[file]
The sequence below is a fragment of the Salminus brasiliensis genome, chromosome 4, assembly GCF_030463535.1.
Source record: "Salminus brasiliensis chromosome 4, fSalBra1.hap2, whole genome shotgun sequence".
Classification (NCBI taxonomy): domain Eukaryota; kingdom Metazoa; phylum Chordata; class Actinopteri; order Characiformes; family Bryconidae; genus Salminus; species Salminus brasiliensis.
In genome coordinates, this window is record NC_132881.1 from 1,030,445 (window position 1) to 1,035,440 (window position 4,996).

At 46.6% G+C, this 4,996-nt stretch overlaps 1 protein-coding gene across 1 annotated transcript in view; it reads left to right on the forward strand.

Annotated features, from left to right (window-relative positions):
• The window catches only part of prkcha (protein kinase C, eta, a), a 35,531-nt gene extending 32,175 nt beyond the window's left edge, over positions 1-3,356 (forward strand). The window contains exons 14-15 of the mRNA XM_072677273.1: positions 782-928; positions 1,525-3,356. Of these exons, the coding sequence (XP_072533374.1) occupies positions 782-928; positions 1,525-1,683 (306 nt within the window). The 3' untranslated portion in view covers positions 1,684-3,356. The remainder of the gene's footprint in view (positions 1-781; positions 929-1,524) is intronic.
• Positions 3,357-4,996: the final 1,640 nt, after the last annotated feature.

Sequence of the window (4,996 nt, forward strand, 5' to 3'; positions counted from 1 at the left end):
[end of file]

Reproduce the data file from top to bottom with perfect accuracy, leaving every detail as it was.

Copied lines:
The sequence below is a fragment of the Salminus brasiliensis genome, chromosome 4, assembly GCF_030463535.1.
Source record: "Salminus brasiliensis chromosome 4, fSalBra1.hap2, whole genome shotgun sequence".
Classification (NCBI taxonomy): domain Eukaryota; kingdom Metazoa; phylum Chordata; class Actinopteri; order Characiformes; family Bryconidae; genus Salminus; species Salminus brasiliensis.
In genome coordinates, this window is record NC_132881.1 from 1,030,445 (window position 1) to 1,035,440 (window position 4,996).

At 46.6% G+C, this 4,996-nt stretch overlaps 1 protein-coding gene across 1 annotated transcript in view; it reads left to right on the forward strand.

Annotated features, from left to right (window-relative positions):
• The window catches only part of prkcha (protein kinase C, eta, a), a 35,531-nt gene extending 32,175 nt beyond the window's left edge, over positions 1-3,356 (forward strand). The window contains exons 14-15 of the mRNA XM_072677273.1: positions 782-928; positions 1,525-3,356. Of these exons, the coding sequence (XP_072533374.1) occupies positions 782-928; positions 1,525-1,683 (306 nt within the window). The 3' untranslated portion in view covers positions 1,684-3,356. The remainder of the gene's footprint in view (positions 1-781; positions 929-1,524) is intronic.
• Positions 3,357-4,996: the final 1,640 nt, after the last annotated feature.

Sequence of the window (4,996 nt, forward strand, 5' to 3'; positions counted from 1 at the left end):